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Uncle Tom with Eva

  • Object:

    Figure

  • Place of origin:

    Staffordshire (made)

  • Date:

    ca. 1852 (made)

  • Artist/Maker:

    Unknown

  • Materials and Techniques:

    Moulded lead-glazed earthenware painted with enamels

  • Credit Line:

    Given by Julie and Robert Breckman

  • Museum number:

    C.64-2001

  • Gallery location:

    Ceramics, Room 139, The Curtain Foundation Gallery, case E1, shelf 2

The spread of the Industrial Revolution throughout Britain in the early 19th century created a new middle class with money to spend on decorating their homes. Fine porcelain figures from the Meissen factory in Germany had been popular but expensive during the 18th century, and in the following century the Potteries in Staffordshire found a market for their cheaper earthenware figures. In a period when literacy levels were low and news hard to come by outside the main towns and cities, the figures became a form of visual literacy depicting key personalities of the day from politics, royalty, sport, literature and entertainment.

This Staffordshire figure group represents ‘Uncle Tom’ and ‘Eva’, two characters from the anti-slavery novel Uncle Tom’s Cabin by the American author Harriet Beecher Stowe, which was first published in serial form in 1851. The novel focuses on the tale of Uncle Tom, a long-suffering African American slave. Eva is a white girl whom he rescues from drowning then is employed by her family at their plantation.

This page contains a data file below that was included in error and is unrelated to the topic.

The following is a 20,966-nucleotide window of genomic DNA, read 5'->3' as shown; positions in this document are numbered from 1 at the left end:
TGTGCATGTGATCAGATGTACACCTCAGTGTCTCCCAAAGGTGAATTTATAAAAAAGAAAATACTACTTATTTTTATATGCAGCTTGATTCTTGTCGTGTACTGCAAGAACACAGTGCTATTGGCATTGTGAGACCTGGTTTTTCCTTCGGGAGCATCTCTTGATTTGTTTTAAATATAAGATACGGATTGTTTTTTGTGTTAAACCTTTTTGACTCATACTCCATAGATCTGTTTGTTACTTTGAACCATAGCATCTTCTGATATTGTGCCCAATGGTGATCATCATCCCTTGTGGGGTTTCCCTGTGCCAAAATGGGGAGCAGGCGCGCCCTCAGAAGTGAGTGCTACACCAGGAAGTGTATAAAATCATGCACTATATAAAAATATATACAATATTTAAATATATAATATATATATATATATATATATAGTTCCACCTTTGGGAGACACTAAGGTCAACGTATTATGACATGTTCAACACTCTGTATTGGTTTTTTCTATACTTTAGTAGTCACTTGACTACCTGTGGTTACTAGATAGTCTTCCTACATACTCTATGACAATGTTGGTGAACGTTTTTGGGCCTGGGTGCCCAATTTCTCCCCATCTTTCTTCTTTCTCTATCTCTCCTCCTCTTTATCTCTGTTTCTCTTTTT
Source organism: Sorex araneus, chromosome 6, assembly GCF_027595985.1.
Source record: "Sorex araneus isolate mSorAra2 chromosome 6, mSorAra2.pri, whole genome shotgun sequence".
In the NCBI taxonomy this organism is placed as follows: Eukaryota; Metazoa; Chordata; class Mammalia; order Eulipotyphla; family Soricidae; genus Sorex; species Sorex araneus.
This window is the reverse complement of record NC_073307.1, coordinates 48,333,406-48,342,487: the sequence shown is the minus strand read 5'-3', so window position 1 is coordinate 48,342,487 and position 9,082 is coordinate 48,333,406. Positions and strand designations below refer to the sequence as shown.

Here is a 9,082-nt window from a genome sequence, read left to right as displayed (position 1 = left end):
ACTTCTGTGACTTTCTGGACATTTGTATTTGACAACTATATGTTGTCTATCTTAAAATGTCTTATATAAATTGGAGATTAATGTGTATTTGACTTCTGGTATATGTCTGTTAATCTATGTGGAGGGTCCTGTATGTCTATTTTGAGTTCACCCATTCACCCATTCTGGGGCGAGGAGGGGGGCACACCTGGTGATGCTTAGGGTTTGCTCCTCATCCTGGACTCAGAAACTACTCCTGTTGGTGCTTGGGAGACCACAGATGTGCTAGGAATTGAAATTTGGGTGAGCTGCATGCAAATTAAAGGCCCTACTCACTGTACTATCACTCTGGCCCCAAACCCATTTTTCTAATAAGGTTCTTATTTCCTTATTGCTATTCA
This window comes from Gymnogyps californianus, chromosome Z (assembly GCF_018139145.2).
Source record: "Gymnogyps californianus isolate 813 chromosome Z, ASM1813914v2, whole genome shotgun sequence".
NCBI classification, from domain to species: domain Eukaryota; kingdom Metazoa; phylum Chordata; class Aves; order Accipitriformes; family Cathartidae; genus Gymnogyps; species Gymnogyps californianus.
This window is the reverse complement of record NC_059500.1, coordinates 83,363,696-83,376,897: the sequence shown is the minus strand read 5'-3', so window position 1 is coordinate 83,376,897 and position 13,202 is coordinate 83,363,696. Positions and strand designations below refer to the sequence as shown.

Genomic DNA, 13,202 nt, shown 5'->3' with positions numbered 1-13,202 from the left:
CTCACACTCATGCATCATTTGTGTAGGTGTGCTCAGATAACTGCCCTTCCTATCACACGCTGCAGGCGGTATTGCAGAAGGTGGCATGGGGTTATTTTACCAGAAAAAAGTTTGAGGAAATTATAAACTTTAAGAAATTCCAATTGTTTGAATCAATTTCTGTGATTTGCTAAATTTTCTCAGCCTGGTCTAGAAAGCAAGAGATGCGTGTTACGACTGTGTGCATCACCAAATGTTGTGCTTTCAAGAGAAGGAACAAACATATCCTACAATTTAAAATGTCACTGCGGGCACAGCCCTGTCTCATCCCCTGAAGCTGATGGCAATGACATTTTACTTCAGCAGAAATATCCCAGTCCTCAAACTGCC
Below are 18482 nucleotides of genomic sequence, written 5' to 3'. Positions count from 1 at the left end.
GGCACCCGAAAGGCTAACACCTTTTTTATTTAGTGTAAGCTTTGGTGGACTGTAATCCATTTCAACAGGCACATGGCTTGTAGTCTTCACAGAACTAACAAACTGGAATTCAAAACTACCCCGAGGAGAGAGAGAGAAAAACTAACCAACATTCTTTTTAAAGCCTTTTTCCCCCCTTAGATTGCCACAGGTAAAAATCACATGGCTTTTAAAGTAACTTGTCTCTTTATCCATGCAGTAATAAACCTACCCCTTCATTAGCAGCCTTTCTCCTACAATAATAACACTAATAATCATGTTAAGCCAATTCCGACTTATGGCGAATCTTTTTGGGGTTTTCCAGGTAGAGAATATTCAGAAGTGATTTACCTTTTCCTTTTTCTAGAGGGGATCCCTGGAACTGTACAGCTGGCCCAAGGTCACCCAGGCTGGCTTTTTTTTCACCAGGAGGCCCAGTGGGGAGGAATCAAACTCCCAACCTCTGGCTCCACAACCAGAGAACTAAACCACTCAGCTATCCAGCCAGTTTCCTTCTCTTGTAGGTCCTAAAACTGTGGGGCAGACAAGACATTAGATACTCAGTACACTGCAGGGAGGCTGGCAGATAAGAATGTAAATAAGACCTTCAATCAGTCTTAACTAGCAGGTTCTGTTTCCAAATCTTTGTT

Uncle Tom’s Cabin was the best-selling book of the 19th century and has been credited as a driving force behind America’s anti-slavery movement. However it also contributed to the negative stereotyping of black people, particularly in the character of Uncle Tom who passively accepts his fate.

Physical description

Figure group on square base in moulded lead-glazed earthenware painted with enamels and depicting Uncle Tom with Eva on his knee.

Place of Origin

Staffordshire (made)

Date

ca. 1852 (made)

Artist/maker

Unknown

Materials and Techniques

Moulded lead-glazed earthenware painted with enamels

Dimensions

Height: 26.8 cm, Width: 14.5 cm, Depth: 11 cm

Descriptive line

Figure of Uncle Tom and Little Eva, earthenware painted in enamel colours, English, Staffordshire, about 1852

Materials

Lead glaze; Earthenware

Techniques

Moulded; Painted

Subjects depicted

Man; Girl

Categories

Black History; Figures & Decorative ceramics; Ceramics; Earthenware

Collection

Ceramics Collection

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